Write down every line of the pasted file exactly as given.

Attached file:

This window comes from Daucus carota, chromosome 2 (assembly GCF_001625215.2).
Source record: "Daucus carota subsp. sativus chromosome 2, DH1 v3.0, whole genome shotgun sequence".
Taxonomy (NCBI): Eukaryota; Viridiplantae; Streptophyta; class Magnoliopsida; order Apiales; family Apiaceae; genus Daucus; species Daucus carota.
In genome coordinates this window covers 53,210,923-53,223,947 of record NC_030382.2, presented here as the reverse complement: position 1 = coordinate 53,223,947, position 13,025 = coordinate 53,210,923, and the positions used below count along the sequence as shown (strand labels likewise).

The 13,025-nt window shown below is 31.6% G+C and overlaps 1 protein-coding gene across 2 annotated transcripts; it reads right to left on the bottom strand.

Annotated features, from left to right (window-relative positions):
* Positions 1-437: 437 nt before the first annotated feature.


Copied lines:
This window comes from Daucus carota, chromosome 2 (assembly GCF_001625215.2).
Source record: "Daucus carota subsp. sativus chromosome 2, DH1 v3.0, whole genome shotgun sequence".
Taxonomy (NCBI): Eukaryota; Viridiplantae; Streptophyta; class Magnoliopsida; order Apiales; family Apiaceae; genus Daucus; species Daucus carota.
In genome coordinates this window covers 53,210,923-53,223,947 of record NC_030382.2, presented here as the reverse complement: position 1 = coordinate 53,223,947, position 13,025 = coordinate 53,210,923, and the positions used below count along the sequence as shown (strand labels likewise).

The 13,025-nt window shown below is 31.6% G+C and overlaps 1 protein-coding gene across 2 annotated transcripts; it reads right to left on the bottom strand.

Annotated features, from left to right (window-relative positions):
* Positions 1-437: 437 nt before the first annotated feature.